Wooden Shjips received second place on the list, right behind Tom Waits.   Wooden Shjips are a pyschadelic band from San Francisco, so not really my cup of tea.  I did like listening to Destroyer which was fourth on the list. Of course Tom Waits won! 

Thursday, December 22, 2011

Innagural Winter Short Story Festival 23:27

IF there is any team that most represents the dad.

Santa Claus is in the Living Room, written by Santiago Roncagliolo


Theme or Short Introduction

Memoir of living in a screwed up broken family. 

Intended Audience



Short story.

Memorable Quote

The new boyfriend treated me well and made Mom laugh. On the other hand, Dad . . . well, he kept on being Dad. He went along promising me that one day he’d get back with my mother and from time to time made tender gestures – like bringing her flowers or giving her a kitten. Without fail, those gestures backfired: Mom would find out he’d stolen the flowers from the neighbor's garden. Or she’d remind him – at the top of her lungs as usual – that I was allergic to cats.

Feedback Requested

I hope to keep Tending Turnips short and simple and easy for readers to find good short-stories.  I think having headings will enable the readers to find the story with more ease. Let me know if this is helpful, thanks Gregory D. Rothbard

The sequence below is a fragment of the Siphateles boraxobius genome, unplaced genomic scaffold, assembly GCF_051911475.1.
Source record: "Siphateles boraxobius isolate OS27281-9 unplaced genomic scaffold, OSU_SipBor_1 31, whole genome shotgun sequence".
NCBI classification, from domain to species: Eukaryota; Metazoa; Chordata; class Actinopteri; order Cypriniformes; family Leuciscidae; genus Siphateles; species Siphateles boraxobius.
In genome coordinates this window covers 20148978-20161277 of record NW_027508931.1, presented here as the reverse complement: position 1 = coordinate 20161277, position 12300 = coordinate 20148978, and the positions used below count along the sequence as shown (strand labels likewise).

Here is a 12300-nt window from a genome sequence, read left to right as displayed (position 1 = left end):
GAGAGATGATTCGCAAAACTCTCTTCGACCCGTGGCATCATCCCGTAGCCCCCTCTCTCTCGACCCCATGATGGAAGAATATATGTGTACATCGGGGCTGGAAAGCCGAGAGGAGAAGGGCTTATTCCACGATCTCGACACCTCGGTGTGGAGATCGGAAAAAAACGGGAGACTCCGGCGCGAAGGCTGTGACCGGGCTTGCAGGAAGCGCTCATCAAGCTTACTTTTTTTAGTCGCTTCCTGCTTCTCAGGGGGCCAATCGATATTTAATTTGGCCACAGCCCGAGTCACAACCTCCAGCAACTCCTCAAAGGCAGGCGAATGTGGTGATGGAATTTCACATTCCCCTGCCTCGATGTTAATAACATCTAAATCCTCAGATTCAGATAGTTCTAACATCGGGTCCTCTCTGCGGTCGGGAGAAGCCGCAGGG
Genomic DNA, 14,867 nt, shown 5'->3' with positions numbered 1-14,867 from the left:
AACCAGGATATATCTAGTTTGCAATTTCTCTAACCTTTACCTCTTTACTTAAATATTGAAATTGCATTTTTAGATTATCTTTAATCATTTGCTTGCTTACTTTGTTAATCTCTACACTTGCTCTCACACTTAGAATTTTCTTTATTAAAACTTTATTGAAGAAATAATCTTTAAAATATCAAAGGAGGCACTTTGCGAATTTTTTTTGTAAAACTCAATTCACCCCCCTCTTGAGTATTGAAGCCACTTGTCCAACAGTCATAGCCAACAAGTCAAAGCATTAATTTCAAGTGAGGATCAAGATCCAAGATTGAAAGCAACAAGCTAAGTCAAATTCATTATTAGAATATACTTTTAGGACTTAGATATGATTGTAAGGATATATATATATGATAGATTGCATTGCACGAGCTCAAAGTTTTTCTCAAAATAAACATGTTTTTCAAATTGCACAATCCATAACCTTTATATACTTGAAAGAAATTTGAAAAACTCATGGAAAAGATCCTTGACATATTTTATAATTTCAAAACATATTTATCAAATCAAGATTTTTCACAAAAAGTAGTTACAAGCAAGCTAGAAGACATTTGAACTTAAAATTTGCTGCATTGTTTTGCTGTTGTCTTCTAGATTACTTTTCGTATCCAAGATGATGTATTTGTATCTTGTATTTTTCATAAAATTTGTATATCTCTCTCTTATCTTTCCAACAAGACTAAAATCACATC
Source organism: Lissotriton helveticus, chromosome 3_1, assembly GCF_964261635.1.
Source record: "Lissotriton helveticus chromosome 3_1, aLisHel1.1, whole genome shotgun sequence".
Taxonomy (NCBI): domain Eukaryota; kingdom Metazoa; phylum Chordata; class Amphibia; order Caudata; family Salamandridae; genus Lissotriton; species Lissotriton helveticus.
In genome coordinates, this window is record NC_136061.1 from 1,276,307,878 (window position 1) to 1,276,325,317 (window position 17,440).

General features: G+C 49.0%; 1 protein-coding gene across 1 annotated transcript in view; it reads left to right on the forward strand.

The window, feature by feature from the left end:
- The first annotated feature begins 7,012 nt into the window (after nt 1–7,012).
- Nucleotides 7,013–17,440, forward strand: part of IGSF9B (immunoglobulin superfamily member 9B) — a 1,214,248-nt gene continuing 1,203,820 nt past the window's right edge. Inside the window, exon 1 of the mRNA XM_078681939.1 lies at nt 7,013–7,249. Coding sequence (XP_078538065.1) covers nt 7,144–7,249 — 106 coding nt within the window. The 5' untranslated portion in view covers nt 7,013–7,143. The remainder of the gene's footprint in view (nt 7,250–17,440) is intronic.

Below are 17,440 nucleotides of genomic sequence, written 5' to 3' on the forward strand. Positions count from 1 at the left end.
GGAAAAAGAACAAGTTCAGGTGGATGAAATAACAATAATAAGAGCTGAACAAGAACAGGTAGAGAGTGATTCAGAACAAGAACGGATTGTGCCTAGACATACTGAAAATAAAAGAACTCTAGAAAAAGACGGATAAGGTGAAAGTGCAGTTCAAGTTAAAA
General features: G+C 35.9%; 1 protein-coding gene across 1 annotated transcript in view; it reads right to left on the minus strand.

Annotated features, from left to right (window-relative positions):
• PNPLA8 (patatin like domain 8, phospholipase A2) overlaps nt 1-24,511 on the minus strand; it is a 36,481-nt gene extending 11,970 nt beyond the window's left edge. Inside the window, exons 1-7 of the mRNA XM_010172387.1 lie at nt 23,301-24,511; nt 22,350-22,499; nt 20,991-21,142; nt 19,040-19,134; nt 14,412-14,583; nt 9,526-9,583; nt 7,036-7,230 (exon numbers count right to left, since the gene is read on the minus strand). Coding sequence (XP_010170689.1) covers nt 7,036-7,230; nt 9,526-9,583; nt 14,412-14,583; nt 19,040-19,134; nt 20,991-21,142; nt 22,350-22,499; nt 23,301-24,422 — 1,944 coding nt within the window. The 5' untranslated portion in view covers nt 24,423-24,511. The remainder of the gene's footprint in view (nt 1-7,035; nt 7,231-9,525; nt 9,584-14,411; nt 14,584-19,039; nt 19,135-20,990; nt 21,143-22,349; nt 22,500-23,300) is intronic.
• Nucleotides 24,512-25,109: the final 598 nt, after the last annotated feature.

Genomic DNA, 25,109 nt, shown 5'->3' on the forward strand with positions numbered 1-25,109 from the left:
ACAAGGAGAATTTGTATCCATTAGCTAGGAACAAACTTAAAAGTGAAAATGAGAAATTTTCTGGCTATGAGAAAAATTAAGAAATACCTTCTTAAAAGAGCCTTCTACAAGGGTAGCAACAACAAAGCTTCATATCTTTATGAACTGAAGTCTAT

Wednesday, December 21, 2011

Innagural Winter Short Story Festival 22:27

 'The Maccabee of Miami Beach' by Thane Rosenbaum
A down-and-out retiree gets a dramatic chance at fame — though maybe not fortune —will he shine in the midst of the lights of Miami?  Miami, a city of bright light full of retirees, from New York and beyond.  This story is how one man got his final act of liberation.

Rosenbaum is also the author of the novel The Golems of Gotham.

Tuesday, December 20, 2011

Innagural Winter Short Story Festival 2011 21:91

Happy Chanukah, listen to the Spinning Top by Shalom Alechiem!
I love Shalom Aleichem because he captures the beautiful and ugliness of the human condition; or the "Jewish Human Condition".   His stories were the basis for Fiddler on the Roof.  Enjoy this story about Chanukah and the dreidel where betting is allowed and even holy  on those eight crazy nights. 

Monday, December 19, 2011

Innagural Winter Short Story Festival 20:27

Tis the Season is a funny holiday story, set in the near future, a future where Christmas(TM) has been incorporated- Enjoy your right to laughter at the corporates, while we still have a chance.